Gov. Inslee ‘worships first amendment fighters’

The panel consisted of Gov. Jay Inslee, Admir Rasic, Dr. Hershel Zellman, Gloria Ochoa, and Fr. Jim Voiss, hosted by Tracy Simmons of Gonzaga University.

SPOKANE, Wash. — Governor Jay Inslee (D WA) visited Gonzaga University on Friday, where he participated in a panel discussion among members of the Spokane community. The members of the panel, Admir Rasic, Dr. Hershel Zellman, Gloria Ochoa, and Fr. Jim Voiss, are each advocates for various racial, ethnic, or religious minorities in Spokane.

The audience of the panel consisted of only journalism students and professors. The topics discussed — conscientious journalism and responsible reporting in this time of political and ethical controversy.

Inslee’s opening remarks aimed to urge the audience of future journalists to fight for their profession, calling them ‘first amendment freedom fighters.’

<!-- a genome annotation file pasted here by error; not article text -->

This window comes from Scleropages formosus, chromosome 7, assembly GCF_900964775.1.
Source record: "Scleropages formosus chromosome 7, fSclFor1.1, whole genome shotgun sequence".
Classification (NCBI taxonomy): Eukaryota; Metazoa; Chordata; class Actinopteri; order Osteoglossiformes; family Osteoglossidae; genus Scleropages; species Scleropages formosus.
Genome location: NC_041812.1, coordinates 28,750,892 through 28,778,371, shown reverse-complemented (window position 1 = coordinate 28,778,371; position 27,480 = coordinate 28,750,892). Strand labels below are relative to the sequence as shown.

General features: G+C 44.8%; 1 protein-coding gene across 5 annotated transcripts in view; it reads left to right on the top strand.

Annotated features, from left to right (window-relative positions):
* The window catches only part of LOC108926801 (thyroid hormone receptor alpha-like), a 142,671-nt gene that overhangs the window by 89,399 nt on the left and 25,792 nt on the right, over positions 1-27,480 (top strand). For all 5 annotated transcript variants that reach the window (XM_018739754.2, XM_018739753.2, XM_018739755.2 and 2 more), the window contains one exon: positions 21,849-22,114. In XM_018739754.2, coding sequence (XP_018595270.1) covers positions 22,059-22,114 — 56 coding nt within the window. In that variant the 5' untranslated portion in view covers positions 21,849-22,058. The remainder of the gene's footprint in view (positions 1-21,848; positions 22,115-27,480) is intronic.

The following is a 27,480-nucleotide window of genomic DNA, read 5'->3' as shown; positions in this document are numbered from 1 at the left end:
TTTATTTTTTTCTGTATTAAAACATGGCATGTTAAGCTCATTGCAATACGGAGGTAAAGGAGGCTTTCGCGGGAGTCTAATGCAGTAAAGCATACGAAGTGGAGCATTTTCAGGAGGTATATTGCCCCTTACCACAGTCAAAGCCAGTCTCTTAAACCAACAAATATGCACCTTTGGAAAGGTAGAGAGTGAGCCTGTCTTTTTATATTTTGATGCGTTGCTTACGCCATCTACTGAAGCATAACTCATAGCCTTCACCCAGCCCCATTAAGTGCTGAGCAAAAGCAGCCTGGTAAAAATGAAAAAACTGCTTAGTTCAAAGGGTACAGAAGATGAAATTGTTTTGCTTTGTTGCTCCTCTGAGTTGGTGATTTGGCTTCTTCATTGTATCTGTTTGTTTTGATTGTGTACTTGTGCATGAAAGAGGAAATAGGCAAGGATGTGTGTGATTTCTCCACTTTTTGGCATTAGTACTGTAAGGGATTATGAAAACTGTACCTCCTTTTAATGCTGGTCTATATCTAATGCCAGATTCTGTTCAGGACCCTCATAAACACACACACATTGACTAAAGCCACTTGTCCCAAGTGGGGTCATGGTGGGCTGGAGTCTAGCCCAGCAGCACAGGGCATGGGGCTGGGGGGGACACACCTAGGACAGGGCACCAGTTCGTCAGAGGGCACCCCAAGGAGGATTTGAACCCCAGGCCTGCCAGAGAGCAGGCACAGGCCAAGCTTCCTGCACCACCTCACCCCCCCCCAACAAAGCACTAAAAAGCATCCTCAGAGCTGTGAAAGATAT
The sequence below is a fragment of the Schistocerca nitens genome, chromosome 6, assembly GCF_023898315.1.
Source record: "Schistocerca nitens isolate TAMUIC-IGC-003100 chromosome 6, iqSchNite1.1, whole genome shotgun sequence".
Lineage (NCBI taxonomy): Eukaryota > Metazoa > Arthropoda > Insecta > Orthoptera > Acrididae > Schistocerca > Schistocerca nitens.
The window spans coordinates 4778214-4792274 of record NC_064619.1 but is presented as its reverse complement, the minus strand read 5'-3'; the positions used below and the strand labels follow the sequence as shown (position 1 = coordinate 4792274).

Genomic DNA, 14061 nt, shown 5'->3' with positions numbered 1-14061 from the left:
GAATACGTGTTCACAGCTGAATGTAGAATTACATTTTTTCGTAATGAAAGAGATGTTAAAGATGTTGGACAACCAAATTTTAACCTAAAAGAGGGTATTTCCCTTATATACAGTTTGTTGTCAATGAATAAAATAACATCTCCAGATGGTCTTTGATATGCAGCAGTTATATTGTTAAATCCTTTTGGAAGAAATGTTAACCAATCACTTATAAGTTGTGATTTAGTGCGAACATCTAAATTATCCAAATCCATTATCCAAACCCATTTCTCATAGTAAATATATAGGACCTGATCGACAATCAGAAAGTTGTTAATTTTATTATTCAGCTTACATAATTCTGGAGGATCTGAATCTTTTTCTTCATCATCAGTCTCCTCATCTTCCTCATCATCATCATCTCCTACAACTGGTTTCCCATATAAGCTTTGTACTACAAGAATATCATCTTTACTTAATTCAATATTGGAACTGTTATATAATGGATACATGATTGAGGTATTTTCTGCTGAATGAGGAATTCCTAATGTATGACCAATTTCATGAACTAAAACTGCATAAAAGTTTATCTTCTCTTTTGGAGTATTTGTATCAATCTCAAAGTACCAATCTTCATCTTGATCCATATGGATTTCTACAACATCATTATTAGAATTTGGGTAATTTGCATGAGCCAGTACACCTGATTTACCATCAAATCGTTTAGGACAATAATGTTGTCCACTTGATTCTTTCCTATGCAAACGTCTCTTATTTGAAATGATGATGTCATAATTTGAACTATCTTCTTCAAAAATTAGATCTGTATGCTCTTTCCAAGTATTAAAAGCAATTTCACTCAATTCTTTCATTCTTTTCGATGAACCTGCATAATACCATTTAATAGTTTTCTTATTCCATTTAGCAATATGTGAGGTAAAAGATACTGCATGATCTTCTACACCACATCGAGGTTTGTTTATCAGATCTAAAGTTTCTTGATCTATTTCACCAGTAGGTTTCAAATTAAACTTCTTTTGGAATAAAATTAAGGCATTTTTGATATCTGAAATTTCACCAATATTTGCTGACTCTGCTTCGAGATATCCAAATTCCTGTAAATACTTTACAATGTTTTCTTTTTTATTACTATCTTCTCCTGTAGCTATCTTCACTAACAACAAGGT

“There has never been a time in our nation’s history where journalism and journalism schools have been more important,” he said.

The other members of the panel emphasized the need for journalists to be informed about the topic he or she covers, and educated about the specific terms relevant to the issues at hand.

Spokane attorney Gloria Ochoa explained the importance of avoiding using insensitive terms such as ‘illegal aliens’ instead of ‘undocumented person,’ in order to humanize the subjects and stories that journalists cover.

Dr. Hershel Zellman, former Spokane family medical doctor, profoundly claimed that “truth that isn’t spoken can be just as bad a lies that are spoken.”

Expanding on Zellman’s point, Inslee said “I don’t believe you can have a healthy democracy unless it’s fact based.” And he echoed the panel’s desire for a healthy exchange of ideas without the extreme polarization of today’s media.

“I hope that we can have rigorous debate without violence,” Inslee said.

The event, lasting about an hour in Gonzaga’s Hemingson auditorium, served as an inspiration to students who hope to change the way journalism operates in society.

“I hope messages from the panel about a common set of facts and knowing what terms actually mean get across to young journalists like us who can change the media landscape,” said junior broadcast journalism student Spencer Martin.

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